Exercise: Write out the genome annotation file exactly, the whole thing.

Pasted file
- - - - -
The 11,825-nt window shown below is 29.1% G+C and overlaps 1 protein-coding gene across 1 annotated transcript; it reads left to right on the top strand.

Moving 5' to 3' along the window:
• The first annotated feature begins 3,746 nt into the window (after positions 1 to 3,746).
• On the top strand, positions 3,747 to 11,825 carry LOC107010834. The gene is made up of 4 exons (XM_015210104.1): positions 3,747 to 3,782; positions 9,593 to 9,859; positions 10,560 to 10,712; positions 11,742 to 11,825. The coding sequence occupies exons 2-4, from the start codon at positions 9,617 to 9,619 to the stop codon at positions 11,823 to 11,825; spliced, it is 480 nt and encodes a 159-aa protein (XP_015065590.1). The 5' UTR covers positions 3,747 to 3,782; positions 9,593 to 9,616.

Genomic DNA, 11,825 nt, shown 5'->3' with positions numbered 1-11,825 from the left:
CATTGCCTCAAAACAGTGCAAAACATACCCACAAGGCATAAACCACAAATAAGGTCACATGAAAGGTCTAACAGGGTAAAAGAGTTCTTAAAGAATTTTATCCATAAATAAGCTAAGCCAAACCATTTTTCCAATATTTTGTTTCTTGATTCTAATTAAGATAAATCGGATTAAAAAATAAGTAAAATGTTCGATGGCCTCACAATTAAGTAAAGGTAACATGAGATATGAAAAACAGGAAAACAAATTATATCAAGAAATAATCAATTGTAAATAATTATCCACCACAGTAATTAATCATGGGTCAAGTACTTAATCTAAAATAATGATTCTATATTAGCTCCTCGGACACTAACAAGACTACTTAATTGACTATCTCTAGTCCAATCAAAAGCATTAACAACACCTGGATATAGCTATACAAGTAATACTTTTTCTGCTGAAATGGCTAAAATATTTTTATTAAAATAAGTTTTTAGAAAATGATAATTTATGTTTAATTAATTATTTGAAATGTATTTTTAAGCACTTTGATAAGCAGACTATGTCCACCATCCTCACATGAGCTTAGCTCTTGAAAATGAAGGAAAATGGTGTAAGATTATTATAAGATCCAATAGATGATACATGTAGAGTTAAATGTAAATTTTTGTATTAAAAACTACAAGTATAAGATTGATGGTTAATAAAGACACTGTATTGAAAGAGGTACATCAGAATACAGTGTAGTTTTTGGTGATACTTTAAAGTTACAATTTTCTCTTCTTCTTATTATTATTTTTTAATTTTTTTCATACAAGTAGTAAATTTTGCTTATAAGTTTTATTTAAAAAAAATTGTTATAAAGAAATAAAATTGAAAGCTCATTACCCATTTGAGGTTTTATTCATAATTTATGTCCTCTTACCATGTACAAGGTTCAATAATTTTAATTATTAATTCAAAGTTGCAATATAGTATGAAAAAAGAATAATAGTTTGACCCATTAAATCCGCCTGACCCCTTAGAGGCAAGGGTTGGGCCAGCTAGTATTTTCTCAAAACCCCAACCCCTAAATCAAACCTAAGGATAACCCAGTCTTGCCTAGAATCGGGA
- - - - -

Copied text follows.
The 11,825-nt window shown below is 29.1% G+C and overlaps 1 protein-coding gene across 1 annotated transcript; it reads left to right on the top strand.

Moving 5' to 3' along the window:
• The first annotated feature begins 3,746 nt into the window (after positions 1 to 3,746).
• On the top strand, positions 3,747 to 11,825 carry LOC107010834. The gene is made up of 4 exons (XM_015210104.1): positions 3,747 to 3,782; positions 9,593 to 9,859; positions 10,560 to 10,712; positions 11,742 to 11,825. The coding sequence occupies exons 2-4, from the start codon at positions 9,617 to 9,619 to the stop codon at positions 11,823 to 11,825; spliced, it is 480 nt and encodes a 159-aa protein (XP_015065590.1). The 5' UTR covers positions 3,747 to 3,782; positions 9,593 to 9,616.

Genomic DNA, 11,825 nt, shown 5'->3' with positions numbered 1-11,825 from the left:
CATTGCCTCAAAACAGTGCAAAACATACCCACAAGGCATAAACCACAAATAAGGTCACATGAAAGGTCTAACAGGGTAAAAGAGTTCTTAAAGAATTTTATCCATAAATAAGCTAAGCCAAACCATTTTTCCAATATTTTGTTTCTTGATTCTAATTAAGATAAATCGGATTAAAAAATAAGTAAAATGTTCGATGGCCTCACAATTAAGTAAAGGTAACATGAGATATGAAAAACAGGAAAACAAATTATATCAAGAAATAATCAATTGTAAATAATTATCCACCACAGTAATTAATCATGGGTCAAGTACTTAATCTAAAATAATGATTCTATATTAGCTCCTCGGACACTAACAAGACTACTTAATTGACTATCTCTAGTCCAATCAAAAGCATTAACAACACCTGGATATAGCTATACAAGTAATACTTTTTCTGCTGAAATGGCTAAAATATTTTTATTAAAATAAGTTTTTAGAAAATGATAATTTATGTTTAATTAATTATTTGAAATGTATTTTTAAGCACTTTGATAAGCAGACTATGTCCACCATCCTCACATGAGCTTAGCTCTTGAAAATGAAGGAAAATGGTGTAAGATTATTATAAGATCCAATAGATGATACATGTAGAGTTAAATGTAAATTTTTGTATTAAAAACTACAAGTATAAGATTGATGGTTAATAAAGACACTGTATTGAAAGAGGTACATCAGAATACAGTGTAGTTTTTGGTGATACTTTAAAGTTACAATTTTCTCTTCTTCTTATTATTATTTTTTAATTTTTTTCATACAAGTAGTAAATTTTGCTTATAAGTTTTATTTAAAAAAAATTGTTATAAAGAAATAAAATTGAAAGCTCATTACCCATTTGAGGTTTTATTCATAATTTATGTCCTCTTACCATGTACAAGGTTCAATAATTTTAATTATTAATTCAAAGTTGCAATATAGTATGAAAAAAGAATAATAGTTTGACCCATTAAATCCGCCTGACCCCTTAGAGGCAAGGGTTGGGCCAGCTAGTATTTTCTCAAAACCCCAACCCCTAAATCAAACCTAAGGATAACCCAGTCTTGCCTAGAATCGGGA